White Deer Valley inspired famous writer
MONTGOMERY For a young man spending but four years near Montgomery, novelist Conrad Richter gleaned experiences which would appear in his works, with memories lasting his lifetime.
Born in 1890 at Pine Grove, Schuylkill County, PA, his father opted to leave the proprietorship of his general store to become a minister. Eventually the Rev. John A. Richter became pastor of Christ Lutheran Church in Brady Township, Lycoming County.
Locally known as the Stone Church, the immediate area included Alvira and Deckertown. Next door neighbors to the minister’s family was the Levi Hulsizer’s blacksmith shop, and across the field, the Decker family residence. This area was midway between the current federal prison and golf course.
During the Richter family’s four-year residence, Conrad spent about six months in Pittsburgh. At age fifteen his father found the son a job with Westinghouse. Neither he, his mother, nor his brothers wanted Conrad to leave the valley. But leave he must, and without friends in the western part of the state, saving the refuse of a library, Conrad became despondent. In 1906 when he arrived home at the train station in Montgomery, he was sullen, slender and downhearted.
The White Deer Valley was a perfect place for rest and rejuvenation. Conrad hiked, soaked in nature, and visited with hunters and woodsmen. After a time, Conrad was employed in Montgomery at the Farmer’s National Bank. The bank catered to the agriculturalists of the valley by sending Conrad to the farms eliminating the need for coming to town for banking.
The employee walked from his rural home to and from the bank. The horse and buggy that was used to call upon the farmers was provided by the bank president during banking hours. Conrad became inspired with making money, perhaps because his father’s meager income depended on the generosity of his congregation.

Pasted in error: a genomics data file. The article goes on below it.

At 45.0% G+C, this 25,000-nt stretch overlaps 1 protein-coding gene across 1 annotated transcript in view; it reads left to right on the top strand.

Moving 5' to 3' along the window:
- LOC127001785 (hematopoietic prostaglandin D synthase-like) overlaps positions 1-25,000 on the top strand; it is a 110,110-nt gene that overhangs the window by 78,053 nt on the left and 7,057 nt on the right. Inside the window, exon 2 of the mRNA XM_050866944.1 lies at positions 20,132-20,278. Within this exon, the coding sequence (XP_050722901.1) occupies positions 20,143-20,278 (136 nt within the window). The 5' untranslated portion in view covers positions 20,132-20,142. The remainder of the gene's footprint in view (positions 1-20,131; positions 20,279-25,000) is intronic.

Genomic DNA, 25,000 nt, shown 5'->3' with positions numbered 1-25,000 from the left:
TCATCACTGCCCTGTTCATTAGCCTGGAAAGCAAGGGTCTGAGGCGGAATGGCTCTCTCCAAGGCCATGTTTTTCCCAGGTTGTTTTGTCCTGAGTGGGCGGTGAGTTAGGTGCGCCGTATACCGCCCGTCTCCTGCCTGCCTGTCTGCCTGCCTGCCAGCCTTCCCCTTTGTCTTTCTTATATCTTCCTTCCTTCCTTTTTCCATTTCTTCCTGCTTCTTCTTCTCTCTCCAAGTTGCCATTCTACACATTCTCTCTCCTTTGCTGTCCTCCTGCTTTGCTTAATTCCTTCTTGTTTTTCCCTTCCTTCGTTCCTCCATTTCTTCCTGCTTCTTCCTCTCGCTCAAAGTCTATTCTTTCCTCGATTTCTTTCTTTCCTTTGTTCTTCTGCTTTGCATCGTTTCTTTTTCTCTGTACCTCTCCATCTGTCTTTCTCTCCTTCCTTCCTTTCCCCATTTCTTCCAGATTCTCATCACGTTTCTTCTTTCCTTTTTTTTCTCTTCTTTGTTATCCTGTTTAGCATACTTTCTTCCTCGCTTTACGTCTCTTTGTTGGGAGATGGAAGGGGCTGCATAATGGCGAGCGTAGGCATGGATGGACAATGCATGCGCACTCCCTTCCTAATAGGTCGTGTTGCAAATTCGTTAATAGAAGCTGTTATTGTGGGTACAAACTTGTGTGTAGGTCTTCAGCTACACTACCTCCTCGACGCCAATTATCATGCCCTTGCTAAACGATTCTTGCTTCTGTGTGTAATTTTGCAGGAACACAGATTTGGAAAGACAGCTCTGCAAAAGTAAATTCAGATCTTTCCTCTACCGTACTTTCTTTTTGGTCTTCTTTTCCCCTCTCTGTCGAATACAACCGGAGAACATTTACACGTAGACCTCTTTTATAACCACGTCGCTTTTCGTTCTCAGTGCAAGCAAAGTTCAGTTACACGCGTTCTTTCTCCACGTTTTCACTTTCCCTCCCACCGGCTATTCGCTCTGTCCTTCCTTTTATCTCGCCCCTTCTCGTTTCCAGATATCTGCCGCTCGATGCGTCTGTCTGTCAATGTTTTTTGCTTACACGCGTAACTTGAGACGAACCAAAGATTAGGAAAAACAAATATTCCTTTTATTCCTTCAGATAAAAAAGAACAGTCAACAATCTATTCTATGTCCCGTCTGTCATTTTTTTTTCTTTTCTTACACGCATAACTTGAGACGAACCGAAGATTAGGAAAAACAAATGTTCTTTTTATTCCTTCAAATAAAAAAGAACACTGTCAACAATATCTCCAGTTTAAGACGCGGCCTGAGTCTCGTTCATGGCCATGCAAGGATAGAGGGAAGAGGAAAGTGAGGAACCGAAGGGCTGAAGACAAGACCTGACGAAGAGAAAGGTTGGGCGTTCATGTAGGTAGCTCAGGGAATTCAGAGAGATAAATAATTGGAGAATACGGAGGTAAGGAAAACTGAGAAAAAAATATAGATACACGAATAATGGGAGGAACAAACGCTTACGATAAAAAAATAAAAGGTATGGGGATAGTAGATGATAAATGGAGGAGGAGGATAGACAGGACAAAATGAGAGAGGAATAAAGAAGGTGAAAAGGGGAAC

One of Richter’s first published works was a poem entered in the yearbook, “A Glimpse of the White Deer Valley.”
When he wrote, four theme seeds seemed to be gleaned from the Montgomery area. They included nature, a pioneer spirit, self-identity and family. Following WWI, Richter’s writings were not about the happenings of the day, but issues from the past.
Readers may see similarities to the local area in a trilogy of writings titled “The Field,” “The Towns,” and “The Trees.” Conrad Richter is credited with writing 14 novels, and over an 18-year period, 30 articles for the Saturday Evening Post.
The highest grossing film in 1947 was taken from Richter’s book, “A Sea of Grass” starring Katherine Hepburn and Spencer Tracy.
In 1961, the former Pulitzer Prize winner won the year’s Best Book Award for “The Awakening Land” which beat out the well-known, “To Kill a Mockingbird.”
The aforesaid account was given by Larry Stout in a presentation during the Oct. 18 meeting at the Montgomery Area Historical Society. On display and recently purchased by the society, was a complete first edition collection of Richter’s works.
Following Stout’s presentation, remarks were added by several in attendance. Lois Wertman said she once worked at the Farmers Bank, and husband Paul had his law office on the second floor.
Miriam McCormick said Deckertown was the place where as children, her father Paul and uncles Elmer and P. Harold resided. “There were three Decker boys and three Richter boys; Conrad, Joseph and Frederick. The latter trio loved to get up early in the morning and go fishing. It was difficult to awake one of the Decker boys, so the night before, he’d tie a string to his toe and drop the string out the window. The next morning, the Richters would pull the string, then be off while fishing was at its finest.”
McCormick spoke of a second instance involving Conrad Richter. On occasion he’d come to the area seeking a quiet place to write during a dry time. Miriam’s uncle, P. “Harold” Decker, at the time an eye doctor in Williamsport, found him an empty cabin along the Loyalsock.
Added to remembrances was an account previously given by Marlene Hulsizer Gallagher. When Richter visited her family, a neighbor asked who was in the big car. The response was, “Oh that’s Connie, he writes books.”
After living in Reading and New Mexico, in 1968, the novelist died and was buried in the town of his birth, in Saint John’s Lutheran Cemetery at Pine Grove, PA.